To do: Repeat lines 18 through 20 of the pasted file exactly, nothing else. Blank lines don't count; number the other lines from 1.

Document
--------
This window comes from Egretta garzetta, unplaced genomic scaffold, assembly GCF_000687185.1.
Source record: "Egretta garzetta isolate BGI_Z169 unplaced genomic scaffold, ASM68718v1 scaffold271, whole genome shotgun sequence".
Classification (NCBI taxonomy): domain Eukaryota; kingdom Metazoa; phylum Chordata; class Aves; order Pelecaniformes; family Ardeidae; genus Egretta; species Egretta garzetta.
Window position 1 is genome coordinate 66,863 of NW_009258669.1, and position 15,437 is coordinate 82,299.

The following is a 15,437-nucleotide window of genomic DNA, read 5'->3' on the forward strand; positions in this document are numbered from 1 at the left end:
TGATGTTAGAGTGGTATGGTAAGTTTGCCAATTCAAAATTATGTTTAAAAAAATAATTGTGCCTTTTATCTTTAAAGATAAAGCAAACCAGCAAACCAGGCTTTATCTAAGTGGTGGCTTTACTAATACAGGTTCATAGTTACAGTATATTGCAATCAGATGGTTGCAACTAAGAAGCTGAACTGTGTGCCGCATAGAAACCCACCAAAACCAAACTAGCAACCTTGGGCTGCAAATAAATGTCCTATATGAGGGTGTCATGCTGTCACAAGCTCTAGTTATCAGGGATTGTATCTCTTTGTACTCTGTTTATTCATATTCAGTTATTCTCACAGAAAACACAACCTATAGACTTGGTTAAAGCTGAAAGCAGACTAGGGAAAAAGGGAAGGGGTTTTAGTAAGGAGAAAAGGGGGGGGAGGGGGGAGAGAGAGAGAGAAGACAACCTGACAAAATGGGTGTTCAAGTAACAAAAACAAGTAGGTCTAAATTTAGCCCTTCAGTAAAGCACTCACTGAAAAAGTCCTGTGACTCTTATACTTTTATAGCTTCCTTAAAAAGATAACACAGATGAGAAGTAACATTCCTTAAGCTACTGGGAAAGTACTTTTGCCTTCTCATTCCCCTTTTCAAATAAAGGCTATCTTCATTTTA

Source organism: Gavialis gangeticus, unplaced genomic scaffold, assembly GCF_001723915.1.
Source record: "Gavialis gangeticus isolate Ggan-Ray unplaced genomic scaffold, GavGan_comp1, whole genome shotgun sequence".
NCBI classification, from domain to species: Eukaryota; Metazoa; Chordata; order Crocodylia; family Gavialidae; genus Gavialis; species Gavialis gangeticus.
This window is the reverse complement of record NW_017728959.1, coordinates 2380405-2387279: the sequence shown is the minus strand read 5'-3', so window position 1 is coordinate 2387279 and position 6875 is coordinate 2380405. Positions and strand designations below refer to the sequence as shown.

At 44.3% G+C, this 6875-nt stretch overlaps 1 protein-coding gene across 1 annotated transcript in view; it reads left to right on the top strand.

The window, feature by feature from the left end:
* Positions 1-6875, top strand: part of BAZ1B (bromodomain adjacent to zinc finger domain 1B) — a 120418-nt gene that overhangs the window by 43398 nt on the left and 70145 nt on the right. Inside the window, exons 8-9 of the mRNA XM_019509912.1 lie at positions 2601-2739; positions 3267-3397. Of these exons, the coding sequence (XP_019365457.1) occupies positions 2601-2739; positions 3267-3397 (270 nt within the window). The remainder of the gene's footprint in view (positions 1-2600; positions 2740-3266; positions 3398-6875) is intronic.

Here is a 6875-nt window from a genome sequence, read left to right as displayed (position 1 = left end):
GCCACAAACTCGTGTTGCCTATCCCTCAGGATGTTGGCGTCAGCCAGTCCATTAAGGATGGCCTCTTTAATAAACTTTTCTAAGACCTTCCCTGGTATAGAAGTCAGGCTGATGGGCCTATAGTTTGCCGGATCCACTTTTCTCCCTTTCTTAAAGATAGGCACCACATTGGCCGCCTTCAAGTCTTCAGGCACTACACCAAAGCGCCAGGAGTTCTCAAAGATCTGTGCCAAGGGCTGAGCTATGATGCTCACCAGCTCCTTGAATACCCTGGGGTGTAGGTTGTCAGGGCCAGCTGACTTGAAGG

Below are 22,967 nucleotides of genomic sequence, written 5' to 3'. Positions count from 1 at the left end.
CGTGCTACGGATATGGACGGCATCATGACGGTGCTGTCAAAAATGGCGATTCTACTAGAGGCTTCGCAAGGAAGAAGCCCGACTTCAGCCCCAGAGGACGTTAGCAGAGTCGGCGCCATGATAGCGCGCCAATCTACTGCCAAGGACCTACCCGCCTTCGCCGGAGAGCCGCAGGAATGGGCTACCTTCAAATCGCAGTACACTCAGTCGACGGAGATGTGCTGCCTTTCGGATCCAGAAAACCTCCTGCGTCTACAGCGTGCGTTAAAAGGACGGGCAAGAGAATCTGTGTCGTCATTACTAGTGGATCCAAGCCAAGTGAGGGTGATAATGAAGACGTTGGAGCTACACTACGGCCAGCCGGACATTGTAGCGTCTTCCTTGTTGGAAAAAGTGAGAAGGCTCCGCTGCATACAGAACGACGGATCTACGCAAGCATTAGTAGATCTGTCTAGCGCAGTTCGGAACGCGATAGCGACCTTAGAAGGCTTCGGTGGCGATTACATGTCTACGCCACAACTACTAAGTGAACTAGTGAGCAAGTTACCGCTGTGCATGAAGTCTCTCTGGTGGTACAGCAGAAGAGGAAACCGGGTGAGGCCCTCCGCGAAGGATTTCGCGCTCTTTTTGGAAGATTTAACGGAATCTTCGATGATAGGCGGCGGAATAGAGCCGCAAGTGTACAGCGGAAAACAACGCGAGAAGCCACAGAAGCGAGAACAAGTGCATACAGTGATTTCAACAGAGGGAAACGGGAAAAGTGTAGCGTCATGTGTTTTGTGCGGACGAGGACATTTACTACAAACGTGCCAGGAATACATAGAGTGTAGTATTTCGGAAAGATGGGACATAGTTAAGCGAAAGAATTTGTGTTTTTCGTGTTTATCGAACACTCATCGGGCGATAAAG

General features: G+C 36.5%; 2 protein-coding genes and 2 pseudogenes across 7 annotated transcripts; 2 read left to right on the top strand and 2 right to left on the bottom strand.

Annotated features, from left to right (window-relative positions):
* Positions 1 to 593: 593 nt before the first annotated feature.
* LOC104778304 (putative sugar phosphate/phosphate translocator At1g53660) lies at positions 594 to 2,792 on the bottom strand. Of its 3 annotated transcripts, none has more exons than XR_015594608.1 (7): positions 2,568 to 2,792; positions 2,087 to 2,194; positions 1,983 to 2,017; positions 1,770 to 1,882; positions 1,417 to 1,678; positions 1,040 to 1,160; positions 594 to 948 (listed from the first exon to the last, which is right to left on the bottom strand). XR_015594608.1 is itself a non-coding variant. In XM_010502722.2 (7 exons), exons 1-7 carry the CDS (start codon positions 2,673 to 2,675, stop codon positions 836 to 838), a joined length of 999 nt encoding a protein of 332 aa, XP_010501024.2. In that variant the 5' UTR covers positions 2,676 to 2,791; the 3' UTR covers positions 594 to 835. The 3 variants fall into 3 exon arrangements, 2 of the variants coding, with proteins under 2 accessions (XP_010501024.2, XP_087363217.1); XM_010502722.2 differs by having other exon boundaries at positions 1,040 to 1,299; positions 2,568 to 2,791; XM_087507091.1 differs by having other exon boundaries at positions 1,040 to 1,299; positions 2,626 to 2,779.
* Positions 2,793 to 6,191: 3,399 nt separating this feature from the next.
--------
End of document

General features: G+C 36.5%; 2 protein-coding genes and 2 pseudogenes across 7 annotated transcripts; 2 read left to right on the top strand and 2 right to left on the bottom strand.

Annotated features, from left to right (window-relative positions):
* Positions 1 to 593: 593 nt before the first annotated feature.